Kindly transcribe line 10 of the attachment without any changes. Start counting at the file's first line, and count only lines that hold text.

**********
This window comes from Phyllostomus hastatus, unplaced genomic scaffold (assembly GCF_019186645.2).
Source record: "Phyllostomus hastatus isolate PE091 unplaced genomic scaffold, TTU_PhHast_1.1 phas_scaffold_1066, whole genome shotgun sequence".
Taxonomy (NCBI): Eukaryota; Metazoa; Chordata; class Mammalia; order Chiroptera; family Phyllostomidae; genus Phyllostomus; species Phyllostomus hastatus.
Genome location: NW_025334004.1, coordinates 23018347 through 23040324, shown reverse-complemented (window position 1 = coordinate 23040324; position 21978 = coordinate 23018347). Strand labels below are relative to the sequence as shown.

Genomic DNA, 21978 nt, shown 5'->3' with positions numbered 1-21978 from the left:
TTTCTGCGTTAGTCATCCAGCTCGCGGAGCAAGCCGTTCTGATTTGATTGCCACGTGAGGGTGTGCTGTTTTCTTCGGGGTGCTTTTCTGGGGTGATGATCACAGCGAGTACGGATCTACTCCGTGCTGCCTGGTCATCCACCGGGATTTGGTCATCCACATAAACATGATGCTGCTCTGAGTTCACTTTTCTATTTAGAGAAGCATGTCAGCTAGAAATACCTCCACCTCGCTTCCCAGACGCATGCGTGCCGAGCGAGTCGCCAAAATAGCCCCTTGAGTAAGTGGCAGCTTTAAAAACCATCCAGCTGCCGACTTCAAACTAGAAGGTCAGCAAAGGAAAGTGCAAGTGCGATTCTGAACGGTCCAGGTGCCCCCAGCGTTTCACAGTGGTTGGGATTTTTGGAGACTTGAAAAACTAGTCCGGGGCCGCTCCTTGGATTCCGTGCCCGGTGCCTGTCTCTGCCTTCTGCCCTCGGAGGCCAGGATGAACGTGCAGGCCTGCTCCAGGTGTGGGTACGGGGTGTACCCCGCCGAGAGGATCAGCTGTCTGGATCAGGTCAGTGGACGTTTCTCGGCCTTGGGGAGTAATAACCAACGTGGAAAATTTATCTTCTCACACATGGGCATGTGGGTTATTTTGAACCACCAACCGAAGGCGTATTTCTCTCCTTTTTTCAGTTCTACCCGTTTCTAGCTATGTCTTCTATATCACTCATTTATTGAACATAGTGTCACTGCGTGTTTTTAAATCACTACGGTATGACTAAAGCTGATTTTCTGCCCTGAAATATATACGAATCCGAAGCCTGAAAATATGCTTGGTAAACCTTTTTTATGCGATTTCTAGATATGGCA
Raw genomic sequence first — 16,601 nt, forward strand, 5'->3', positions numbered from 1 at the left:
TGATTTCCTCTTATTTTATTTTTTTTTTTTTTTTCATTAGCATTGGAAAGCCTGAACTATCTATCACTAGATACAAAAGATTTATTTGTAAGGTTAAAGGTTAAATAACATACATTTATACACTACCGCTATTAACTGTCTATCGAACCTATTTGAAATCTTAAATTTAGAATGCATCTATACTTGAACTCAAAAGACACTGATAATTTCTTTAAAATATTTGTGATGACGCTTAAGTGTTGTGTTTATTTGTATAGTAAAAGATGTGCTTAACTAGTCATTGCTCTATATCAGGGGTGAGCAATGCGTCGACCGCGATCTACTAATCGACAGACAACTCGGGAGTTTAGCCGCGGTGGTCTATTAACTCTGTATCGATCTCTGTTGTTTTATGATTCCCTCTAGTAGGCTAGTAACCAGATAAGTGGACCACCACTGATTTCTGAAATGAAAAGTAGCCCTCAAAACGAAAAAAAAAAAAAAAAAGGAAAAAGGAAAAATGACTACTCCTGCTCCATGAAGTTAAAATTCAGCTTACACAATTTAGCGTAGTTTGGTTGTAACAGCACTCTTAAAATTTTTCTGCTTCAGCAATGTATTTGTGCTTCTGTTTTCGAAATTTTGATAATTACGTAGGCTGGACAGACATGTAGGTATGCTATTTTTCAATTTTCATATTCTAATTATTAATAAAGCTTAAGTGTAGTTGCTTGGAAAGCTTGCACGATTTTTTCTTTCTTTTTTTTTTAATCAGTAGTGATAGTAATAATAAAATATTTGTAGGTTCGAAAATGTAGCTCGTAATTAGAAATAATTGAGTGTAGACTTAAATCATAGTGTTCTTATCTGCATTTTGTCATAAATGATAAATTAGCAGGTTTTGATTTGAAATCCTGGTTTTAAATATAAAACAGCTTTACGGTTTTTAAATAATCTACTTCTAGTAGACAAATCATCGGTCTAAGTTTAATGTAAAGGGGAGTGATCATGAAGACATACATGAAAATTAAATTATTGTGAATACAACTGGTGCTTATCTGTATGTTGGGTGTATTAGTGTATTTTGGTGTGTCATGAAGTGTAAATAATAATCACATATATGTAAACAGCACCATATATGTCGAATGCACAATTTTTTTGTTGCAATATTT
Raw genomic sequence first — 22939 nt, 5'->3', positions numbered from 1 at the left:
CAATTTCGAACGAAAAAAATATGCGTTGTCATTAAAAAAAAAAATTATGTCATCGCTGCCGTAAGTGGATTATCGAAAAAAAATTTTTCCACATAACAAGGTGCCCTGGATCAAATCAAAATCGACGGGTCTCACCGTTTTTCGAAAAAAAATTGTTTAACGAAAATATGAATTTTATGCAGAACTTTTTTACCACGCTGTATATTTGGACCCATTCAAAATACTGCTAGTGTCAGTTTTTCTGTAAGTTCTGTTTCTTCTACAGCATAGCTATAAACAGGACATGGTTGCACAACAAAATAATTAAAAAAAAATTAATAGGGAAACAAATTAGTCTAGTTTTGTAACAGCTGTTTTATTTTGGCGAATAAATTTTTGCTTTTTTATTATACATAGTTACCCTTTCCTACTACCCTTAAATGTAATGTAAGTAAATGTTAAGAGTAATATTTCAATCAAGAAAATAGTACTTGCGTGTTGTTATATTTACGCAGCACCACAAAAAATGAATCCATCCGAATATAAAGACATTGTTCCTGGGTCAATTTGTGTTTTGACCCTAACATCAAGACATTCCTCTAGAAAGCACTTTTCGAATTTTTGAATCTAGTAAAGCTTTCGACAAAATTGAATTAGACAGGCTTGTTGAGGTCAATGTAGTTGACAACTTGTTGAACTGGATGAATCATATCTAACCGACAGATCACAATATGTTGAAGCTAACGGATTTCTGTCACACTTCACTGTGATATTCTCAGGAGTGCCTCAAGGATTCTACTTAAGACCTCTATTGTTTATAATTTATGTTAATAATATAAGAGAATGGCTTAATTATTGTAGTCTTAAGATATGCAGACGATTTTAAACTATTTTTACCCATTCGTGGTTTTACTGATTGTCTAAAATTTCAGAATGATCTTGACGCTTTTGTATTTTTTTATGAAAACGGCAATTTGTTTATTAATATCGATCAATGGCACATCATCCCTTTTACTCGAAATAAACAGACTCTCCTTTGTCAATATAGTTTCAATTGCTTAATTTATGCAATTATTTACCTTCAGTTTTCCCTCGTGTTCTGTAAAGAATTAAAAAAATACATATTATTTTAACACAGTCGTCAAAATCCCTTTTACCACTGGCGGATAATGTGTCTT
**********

CAATTTCGAACGAAAAAAATATGCGTTGTCATTAAAAAAAAAAATTATGTCATCGCTGCCGTAAGTGGATTATCGAAAAAAAATTTTTCCACATAACAAGGTGCCCTGGATCAAATCAAAATCGACGGGTCTCACCGTTTTTCGAAAAAAAATTGTTTAACGAAAATATGAATTTTATGCAGAACTTTTTTACCACGCTGTATATTTGGACCCATTCAAAATACTGCTAGTGTCAGTTTTTCTGTAAGTTCTGTTTCTTCTACAGCATAGCTATAAACAGGACATGGTTGCACAACAAAATAATTAAAAAAAAATTAATAGGGAAACAAATTAGTCTAGTTTTGTAACAGCTGTTTTATTTTGGCGAATAAATTTTTGCTTTTTTATTATACATAGTTACCCTTTCCTACTACCCTTAAATGTAATGTAAGTAAATGTTAAGAGTAATATTTCAATCAAGAAAATAGTACTTGCGTGTTGTTATATTTACGCAGCACCACAAAAAATGAATCCATCCGAATATAAAGACATTGTTCCTGGGTCAATTTGTGTTTTGACCCTAACATCAAGACATTCCTCTAGAAAGCACTTTTCGAATTTTTGAATCTAGTAAAGCTTTCGACAAAATTGAATTAGACAGGCTTGTTGAGGTCAATGTAGTTGACAACTTGTTGAACTGGATGAATCATATCTAACCGACAGATCACAATATGTTGAAGCTAACGGATTTCTGTCACACTTCACTGTGATATTCTCAGGAGTGCCTCAAGGATTCTACTTAAGACCTCTATTGTTTATAATTTATGTTAATAATATAAGAGAATGGCTTAATTATTGTAGTCTTAAGATATGCAGACGATTTTAAACTATTTTTACCCATTCGTGGTTTTACTGATTGTCTAAAATTTCAGAATGATCTTGACGCTTTTGTATTTTTTTATGAAAACGGCAATTTGTTTATTAATATCGATCAATGGCACATCATCCCTTTTACTCGAAATAAACAGACTCTCCTTTGTCAATATAGTTTCAATTGCTTAATTTATGCAATTATTTACCTTCAGTTTTCCCTCGTGTTCTGTAAAGAATTAAAAAAATACATATTATTTTAACACAGTCGTCAAAATCCCTTTTACCACTGGCGGATAATGTGTCTT